Global growth to stay strong but virus the top risk, say economists

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REUTERS

BENGALURU — Global economic growth prospects are holding strong for this year and next, despite a significant majority of economists in Reuters polls warning new variants of the coronavirus pose the biggest risk to that outlook.

A global survey of nearly 500 economists taken this month also concluded recent rising inflation in key economies around the world would be transitory.

The global economy was now forecast to expand a sizzling 6.0% this year, which would be its fastest in nearly half a century, followed by a still-robust 4.5% in 2022. Both were marginal increases from the April poll.

Slightly more than half the 48 economies polled on each quarter were upgraded for both years.

But a surge in the latest variant of the virus, which has kept the delayed Tokyo 2020 Olympics an event without spectators, is a reminder that vaccination may have improved but the pandemic has not gone away.

“In recent weeks, financial markets have caught up to the idea that the COVID crisis is not entirely over. The Delta variant adds to the challenge, raising the number of cases and the threshold for herd immunity,” said Ethan Harris, global economist at Bank of America Securities.

“Overall, we see the Delta surge as a moderate headwind to global growth, but as new information comes in, we can be persuaded otherwise.”

Financial markets are on edge ahead of the US Federal Reserve’s meeting this week, where policymakers are grappling with increased coronavirus infections and a disrupted global supply chain that could induce more price pressures.

As for risks to the global economy, nearly 80% of economists, or 160 of 202 responding to an extra question, said the biggest was a spread of new coronavirus variants.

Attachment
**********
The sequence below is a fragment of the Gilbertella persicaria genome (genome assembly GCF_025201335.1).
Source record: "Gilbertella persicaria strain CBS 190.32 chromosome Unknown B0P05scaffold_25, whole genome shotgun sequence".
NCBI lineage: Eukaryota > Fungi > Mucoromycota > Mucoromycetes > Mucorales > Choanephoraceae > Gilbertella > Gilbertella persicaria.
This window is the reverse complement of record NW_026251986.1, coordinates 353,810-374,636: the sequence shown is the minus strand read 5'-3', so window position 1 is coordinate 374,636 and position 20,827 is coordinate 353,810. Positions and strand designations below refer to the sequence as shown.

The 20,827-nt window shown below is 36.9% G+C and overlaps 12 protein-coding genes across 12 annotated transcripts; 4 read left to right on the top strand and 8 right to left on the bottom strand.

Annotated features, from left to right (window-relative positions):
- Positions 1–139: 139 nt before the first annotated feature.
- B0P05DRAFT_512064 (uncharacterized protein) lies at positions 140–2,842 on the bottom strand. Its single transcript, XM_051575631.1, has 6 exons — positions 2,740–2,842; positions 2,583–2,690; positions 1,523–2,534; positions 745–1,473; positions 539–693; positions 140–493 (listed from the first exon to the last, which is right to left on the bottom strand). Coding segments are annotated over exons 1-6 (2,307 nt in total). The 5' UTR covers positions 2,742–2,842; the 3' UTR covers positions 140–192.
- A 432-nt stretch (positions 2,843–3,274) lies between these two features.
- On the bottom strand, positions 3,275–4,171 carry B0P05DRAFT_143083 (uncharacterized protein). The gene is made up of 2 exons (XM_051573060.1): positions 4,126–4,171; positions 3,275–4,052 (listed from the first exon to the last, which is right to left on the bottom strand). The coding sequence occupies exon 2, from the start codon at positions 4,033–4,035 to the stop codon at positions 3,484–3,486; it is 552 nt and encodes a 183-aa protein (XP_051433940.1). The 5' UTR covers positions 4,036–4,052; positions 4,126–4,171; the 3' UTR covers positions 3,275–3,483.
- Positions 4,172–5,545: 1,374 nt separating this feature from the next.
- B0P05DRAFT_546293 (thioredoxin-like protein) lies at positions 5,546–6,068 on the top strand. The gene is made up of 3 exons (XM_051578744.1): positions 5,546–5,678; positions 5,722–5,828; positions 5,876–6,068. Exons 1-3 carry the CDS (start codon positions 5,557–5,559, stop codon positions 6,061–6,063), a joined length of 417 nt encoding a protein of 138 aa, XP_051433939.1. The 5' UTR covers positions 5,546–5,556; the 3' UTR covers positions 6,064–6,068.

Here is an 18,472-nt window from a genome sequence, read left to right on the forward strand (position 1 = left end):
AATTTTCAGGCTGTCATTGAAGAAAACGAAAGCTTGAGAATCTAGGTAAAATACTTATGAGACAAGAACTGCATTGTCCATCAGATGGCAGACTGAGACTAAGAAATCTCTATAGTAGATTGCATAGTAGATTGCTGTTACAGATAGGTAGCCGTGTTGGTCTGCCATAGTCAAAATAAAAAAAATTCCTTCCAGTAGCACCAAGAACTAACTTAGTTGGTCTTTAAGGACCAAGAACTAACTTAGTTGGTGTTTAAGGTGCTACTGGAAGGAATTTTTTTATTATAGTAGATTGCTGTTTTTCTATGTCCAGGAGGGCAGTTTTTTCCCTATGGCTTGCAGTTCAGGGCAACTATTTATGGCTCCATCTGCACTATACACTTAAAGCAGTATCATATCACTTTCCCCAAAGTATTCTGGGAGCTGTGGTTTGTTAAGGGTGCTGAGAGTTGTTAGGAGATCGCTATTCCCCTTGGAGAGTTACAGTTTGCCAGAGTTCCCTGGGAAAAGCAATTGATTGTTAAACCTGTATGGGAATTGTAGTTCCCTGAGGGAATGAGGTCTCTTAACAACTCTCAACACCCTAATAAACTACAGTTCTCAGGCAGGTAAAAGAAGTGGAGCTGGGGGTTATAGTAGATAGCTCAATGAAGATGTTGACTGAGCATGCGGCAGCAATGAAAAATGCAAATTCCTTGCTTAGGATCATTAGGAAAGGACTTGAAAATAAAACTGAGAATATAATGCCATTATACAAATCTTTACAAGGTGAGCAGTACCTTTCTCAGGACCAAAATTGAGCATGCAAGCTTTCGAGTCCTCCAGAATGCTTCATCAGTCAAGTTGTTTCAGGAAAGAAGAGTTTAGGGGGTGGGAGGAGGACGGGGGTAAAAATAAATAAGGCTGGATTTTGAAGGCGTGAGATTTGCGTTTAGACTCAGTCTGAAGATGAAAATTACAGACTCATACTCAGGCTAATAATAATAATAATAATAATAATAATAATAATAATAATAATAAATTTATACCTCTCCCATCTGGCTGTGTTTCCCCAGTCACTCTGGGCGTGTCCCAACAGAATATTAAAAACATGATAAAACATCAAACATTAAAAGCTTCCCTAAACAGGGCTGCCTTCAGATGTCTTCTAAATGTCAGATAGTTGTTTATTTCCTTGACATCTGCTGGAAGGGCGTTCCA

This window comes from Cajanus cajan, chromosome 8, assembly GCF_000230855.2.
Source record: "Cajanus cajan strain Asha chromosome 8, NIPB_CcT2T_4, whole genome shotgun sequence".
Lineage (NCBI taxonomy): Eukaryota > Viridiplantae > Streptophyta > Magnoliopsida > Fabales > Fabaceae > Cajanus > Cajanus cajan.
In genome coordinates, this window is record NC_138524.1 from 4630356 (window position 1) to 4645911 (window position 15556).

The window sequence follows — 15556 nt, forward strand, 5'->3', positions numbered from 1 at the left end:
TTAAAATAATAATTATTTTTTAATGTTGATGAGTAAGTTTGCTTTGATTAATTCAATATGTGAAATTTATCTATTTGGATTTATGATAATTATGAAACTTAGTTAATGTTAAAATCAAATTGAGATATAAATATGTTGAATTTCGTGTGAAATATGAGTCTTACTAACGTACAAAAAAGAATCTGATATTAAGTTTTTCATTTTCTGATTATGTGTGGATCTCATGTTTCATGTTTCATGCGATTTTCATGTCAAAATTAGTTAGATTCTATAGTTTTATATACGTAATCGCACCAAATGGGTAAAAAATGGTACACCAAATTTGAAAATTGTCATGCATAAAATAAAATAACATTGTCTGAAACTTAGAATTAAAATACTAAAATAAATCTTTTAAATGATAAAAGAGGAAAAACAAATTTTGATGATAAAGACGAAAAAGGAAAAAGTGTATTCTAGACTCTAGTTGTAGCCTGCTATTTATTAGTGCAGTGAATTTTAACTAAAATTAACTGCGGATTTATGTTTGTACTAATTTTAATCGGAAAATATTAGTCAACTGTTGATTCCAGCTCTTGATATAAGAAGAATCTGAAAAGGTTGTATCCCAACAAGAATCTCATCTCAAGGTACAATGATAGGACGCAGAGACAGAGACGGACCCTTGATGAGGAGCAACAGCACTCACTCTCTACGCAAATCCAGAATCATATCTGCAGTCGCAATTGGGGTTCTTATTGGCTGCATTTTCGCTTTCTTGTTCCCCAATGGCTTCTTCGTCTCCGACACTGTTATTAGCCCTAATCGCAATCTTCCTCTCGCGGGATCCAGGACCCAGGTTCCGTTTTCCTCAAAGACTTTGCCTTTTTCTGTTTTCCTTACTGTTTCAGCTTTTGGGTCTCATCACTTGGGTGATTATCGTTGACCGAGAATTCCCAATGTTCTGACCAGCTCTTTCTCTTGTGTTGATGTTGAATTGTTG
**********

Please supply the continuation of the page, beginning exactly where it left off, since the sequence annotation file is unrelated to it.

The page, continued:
Over 70% of economists, or 152 of 209, said the current uptrend in global inflation was transitory.

But respondents upgraded their 2021 inflation forecasts for 35 of 48 economies polled on and 31 of them for next year. At the same time, there were 29 economies with growth upgrades for this year and 26 for next, suggesting some price stickiness.

“What makes market pricing in the US more instructive is that they clearly rate the (Fed’s) policy willingness to look through higher inflation as being credible. This is at a time when US inflation has surprised to the upside again, and is leading a spate of upside surprises across DMs and some EMs,” said Christian Keller, head of economics research at Barclays.

While economists expected the Fed to end its bond-buying program by end-2022, with a few more analysts now predicting a rate hike as early as next year, the Bank of Japan and the Bank of England were predicted to keep policy unchanged through to the end of next year.

The European Central Bank, meanwhile, will start tapering its pandemic-related asset purchases sometime after its September meeting and stop buying them by the end of March.

While developed economies have handled the pandemic with massive vaccination drives, emerging ones are still dealing with shortages of doses.

“Vaccination remains the key,” noted Vishwanath Tirupattur, strategist at Morgan Stanley. “Risks remain elevated in countries with low vaccine penetration, especially in South and South East Asia, Africa and other EM economies.”

In China, the world’s second biggest economy, economic growth likely slowed sharply to 8.1% in the second quarter from a record 18.3% in January-March as new COVID-19 outbreaks have weighed on consumer spending.

Economists expected Australia’s resource-heavy economy to take a hit this quarter from renewed lockdown restrictions and India’s economic rebound was also predicted to lose momentum.

Brazil’s economy was forecast to extend its “jobless recovery” after this year’s inflation surge, while prospects for growth in Mexico looked brighter.

How labor markets recover or adapt effectively once government support schemes lapse will also be key in coming months to both the growth and inflation outlook.

Jobless rates were broadly expected to remain above pre-COVID-19 levels in coming years, including in the United States where the pace of hiring has been very strong in recent months.

According to Michael Every, global strategist at Rabobank, “a weak, atomized global labor market acts as a huge structural headwind to sustained wage inflation, and thus to sustained inflation in general.” — Reuters

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